The Do's and Don’ts of Decorative Overlayments

by Jon Holwitz Jr. - Production Manager and Trainer

The Do's and Don’ts of Decorative Overlayments

With a dizzying number of cementitous decorative resurfacing and overlayment products on market, contractors and application specialists can run into many problems. Often, the most common problems have solutions that are relatively easy if an individual takes time to understand why the problem occurred in the first place and how the simple fix works.


Test concrete substrates to avoid coating failures. Testing all concrete for pH, moisture and surface porosity are essential to ensure co-adhesion to the substrate. The best way to test surface porosity is to puddle water on the surface. The water should penetrate immediately. If not, the surface needs to be profiled until the water does penetrate. If the surface isn’t porous, the coating won’t penetrate. Additionally, the pH level should not be higher than 12 and can be checked using a pH pencil and distilled water. Theconcrete moisture vapor transmissions can be tested using the Calcium Chloride Test kit in compliance with ASTM- F2170. The concrete should have no more than (3 lbs.) of pressure coming through the concrete per (1,000 sq. ft).


Crack reflection through repaired cracks. Although crack reflection through the overlay should never be warranted by the application contractor since concrete expands and contracts with earth movement and weather conditions, the applicator can saw-cut the existing expansion joints (full depth) and add additional full-depth expansion joints to relieve the stress on the cracks.


Coating failures adjacent to expansion joints. Failures near the expansion joints are normally caused by excess materials from the joints, which should have been removed. All cementitious materials should always be removed from the joints, and expansion joints should benefit from caulking. Rope or taping off the joints can avoid material from entering the joints. If the joints are being filled because they have deteriorated, then repaired expansion joints should be re-cut to original width and depth.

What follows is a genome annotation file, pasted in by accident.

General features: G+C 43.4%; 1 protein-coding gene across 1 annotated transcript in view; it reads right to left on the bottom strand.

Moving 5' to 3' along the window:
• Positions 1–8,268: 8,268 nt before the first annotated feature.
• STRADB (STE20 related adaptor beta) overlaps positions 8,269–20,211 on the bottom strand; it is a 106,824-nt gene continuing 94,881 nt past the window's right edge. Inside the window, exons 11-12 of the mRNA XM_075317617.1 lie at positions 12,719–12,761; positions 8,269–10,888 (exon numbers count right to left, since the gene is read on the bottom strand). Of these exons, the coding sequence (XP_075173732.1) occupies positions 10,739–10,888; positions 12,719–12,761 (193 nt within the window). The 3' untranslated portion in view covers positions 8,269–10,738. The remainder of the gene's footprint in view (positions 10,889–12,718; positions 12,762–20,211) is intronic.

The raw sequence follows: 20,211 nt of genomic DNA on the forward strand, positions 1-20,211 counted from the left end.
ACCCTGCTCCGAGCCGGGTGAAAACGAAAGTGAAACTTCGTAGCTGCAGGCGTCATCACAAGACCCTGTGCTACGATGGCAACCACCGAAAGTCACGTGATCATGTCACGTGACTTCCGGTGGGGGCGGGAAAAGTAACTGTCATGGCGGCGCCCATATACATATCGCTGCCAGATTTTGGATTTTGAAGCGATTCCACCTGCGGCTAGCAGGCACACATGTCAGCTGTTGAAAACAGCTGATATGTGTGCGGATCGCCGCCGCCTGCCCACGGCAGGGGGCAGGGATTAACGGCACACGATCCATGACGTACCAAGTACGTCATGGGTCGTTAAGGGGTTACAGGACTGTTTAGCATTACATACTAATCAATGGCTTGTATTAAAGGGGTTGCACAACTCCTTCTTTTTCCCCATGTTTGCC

Hot tire pickup and staining from vehicle traffic. Delamination of stains and sealers in vehicular traffic areas – or “hot tire pick up” – is caused by improper sealer selection. Be sure to select a sealer that is designed for vehicular traffic areas. Failure to select the proper sealer can also lead to permeant staining or tire marks.


Fisheyes or surfaces repelling stains and sealers on stamped overlays. It is essential that for both new stamped concrete, as well as overlays, all liquid release agents and accompanying residue are removed using a mild (non-lotion) detergent prior to applying stains or protective sealers. Liquid releases are comprised oils that will repel the stains and sealers.


Using compatible products. It is very important to use a single manufacturer’s product line or systems to ensure proper adhesion and compatibility. For example, some sealers are designed to penetrate porous surfaces, while others are designed to be applied over sealed or stained surfaces. Using the wrong product can make a big difference in overall project quality.


Testing for coating, stain and sealer adhesion. Prior to applying coatings, stains or sealers, it is always recommended to do a test patch. After curing of the sample, attach duct tape to the surface and allow it to bond for about an hour. Rip off the duct tape and see if adjustments need to be made.

The Do's and Don’ts of Decorative OverlaymentsThe Do's and Don’ts of Decorative OverlaymentsThe Do's and Don’ts of Decorative Overlayments